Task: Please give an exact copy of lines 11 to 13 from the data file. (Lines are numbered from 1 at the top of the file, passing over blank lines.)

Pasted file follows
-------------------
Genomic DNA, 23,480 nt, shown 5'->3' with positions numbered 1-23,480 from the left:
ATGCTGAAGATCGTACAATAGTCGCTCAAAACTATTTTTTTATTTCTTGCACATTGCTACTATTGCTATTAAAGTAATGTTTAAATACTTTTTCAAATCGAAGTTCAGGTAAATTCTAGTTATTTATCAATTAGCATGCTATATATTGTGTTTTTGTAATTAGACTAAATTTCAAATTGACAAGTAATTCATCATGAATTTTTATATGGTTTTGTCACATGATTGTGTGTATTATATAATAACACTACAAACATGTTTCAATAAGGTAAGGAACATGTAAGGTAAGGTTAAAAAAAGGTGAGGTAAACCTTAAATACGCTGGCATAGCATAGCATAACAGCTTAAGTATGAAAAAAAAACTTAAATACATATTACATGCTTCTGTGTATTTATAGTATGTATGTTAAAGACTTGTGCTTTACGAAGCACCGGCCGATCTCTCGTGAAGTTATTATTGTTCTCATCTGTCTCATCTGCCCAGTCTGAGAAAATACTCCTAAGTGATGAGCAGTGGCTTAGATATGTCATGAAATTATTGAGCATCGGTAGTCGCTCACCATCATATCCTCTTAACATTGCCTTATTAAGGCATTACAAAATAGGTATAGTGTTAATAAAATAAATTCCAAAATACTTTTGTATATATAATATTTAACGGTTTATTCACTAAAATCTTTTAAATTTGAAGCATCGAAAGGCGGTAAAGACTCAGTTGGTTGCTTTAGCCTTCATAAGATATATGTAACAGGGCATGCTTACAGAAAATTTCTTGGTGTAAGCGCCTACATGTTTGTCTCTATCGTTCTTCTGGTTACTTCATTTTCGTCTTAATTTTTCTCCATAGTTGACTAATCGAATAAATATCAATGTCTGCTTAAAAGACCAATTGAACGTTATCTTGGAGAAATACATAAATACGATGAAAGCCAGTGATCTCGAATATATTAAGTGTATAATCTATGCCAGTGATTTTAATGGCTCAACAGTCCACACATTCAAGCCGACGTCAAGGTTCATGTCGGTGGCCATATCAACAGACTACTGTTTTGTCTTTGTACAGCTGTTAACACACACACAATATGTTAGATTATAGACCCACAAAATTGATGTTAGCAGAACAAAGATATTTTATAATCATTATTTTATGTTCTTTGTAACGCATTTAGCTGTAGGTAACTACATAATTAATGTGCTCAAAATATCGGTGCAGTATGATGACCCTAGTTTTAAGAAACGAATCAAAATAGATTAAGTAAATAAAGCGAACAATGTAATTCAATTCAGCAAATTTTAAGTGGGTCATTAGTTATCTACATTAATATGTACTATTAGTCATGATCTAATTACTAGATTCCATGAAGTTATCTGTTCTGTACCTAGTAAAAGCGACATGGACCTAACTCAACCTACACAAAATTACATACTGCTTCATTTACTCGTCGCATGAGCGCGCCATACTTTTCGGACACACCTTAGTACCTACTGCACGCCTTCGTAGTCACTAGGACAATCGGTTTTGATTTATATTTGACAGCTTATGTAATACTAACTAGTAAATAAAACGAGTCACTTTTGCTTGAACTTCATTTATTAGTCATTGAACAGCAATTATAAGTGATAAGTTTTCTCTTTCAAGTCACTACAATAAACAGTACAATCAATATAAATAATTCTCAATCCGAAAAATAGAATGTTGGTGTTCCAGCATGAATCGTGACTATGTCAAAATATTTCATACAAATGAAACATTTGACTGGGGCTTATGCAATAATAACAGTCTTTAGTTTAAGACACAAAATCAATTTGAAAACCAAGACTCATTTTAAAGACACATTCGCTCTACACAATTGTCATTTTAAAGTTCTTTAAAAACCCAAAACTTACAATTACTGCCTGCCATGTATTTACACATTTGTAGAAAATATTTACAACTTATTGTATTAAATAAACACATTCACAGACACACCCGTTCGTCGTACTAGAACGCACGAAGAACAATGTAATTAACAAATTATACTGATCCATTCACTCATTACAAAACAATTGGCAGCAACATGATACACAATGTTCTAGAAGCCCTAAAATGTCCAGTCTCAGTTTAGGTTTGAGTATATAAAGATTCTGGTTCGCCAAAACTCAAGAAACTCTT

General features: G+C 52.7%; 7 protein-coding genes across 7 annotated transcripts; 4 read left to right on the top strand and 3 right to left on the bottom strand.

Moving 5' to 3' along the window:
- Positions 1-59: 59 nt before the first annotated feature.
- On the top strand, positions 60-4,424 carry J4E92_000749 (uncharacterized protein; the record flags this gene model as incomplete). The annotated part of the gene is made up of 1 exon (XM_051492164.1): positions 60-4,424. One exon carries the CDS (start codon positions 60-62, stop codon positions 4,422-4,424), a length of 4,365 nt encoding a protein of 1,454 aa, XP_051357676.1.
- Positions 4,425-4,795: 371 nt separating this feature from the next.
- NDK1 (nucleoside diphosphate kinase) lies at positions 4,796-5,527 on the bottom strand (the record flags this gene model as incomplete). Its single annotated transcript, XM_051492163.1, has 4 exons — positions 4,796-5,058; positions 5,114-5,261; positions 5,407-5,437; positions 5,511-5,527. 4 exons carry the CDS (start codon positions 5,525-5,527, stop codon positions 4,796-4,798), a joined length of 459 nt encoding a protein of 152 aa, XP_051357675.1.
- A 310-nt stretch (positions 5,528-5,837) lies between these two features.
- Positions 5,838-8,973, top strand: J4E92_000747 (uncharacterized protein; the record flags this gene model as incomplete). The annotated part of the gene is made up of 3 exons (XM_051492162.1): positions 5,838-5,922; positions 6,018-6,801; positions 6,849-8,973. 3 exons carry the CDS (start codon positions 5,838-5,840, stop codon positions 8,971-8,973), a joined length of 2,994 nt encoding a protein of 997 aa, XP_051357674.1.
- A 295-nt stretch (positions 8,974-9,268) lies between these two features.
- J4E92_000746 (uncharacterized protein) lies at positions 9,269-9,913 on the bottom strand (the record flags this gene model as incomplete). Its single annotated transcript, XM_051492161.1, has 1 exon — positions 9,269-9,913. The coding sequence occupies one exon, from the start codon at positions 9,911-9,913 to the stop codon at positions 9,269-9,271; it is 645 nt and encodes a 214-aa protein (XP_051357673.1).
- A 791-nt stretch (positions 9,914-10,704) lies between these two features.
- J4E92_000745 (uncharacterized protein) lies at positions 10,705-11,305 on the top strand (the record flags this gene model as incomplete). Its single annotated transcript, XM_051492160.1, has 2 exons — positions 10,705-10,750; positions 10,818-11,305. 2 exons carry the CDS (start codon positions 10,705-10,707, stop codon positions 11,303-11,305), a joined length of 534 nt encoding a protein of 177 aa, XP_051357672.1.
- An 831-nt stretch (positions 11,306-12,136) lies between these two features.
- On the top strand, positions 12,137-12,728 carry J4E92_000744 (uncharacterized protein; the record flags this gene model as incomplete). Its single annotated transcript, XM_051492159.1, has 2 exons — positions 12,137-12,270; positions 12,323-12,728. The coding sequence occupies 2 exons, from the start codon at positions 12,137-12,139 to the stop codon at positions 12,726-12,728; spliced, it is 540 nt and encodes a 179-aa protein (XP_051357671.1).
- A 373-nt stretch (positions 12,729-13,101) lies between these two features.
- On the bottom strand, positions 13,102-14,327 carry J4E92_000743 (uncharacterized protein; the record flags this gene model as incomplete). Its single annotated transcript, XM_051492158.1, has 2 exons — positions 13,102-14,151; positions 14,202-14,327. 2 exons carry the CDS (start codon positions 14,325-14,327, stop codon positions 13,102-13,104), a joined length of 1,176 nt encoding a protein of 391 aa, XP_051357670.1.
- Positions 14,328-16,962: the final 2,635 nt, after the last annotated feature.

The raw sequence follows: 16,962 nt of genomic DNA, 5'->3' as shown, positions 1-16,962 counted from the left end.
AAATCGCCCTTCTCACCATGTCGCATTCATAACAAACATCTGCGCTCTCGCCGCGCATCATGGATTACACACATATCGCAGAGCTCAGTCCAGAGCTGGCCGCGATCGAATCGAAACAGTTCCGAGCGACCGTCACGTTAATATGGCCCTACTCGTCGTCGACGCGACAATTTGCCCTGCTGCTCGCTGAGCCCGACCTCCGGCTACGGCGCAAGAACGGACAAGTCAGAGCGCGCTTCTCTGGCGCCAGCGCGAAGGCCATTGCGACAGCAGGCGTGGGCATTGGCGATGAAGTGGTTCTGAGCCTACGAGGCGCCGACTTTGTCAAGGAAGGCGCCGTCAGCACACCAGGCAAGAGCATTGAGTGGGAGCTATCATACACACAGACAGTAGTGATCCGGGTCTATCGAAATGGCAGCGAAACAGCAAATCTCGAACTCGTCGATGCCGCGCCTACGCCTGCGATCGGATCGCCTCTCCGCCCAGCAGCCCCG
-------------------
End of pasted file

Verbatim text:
- A 295-nt stretch (positions 8,974-9,268) lies between these two features.
- J4E92_000746 (uncharacterized protein) lies at positions 9,269-9,913 on the bottom strand (the record flags this gene model as incomplete). Its single annotated transcript, XM_051492161.1, has 1 exon — positions 9,269-9,913. The coding sequence occupies one exon, from the start codon at positions 9,911-9,913 to the stop codon at positions 9,269-9,271; it is 645 nt and encodes a 214-aa protein (XP_051357673.1).
- A 791-nt stretch (positions 9,914-10,704) lies between these two features.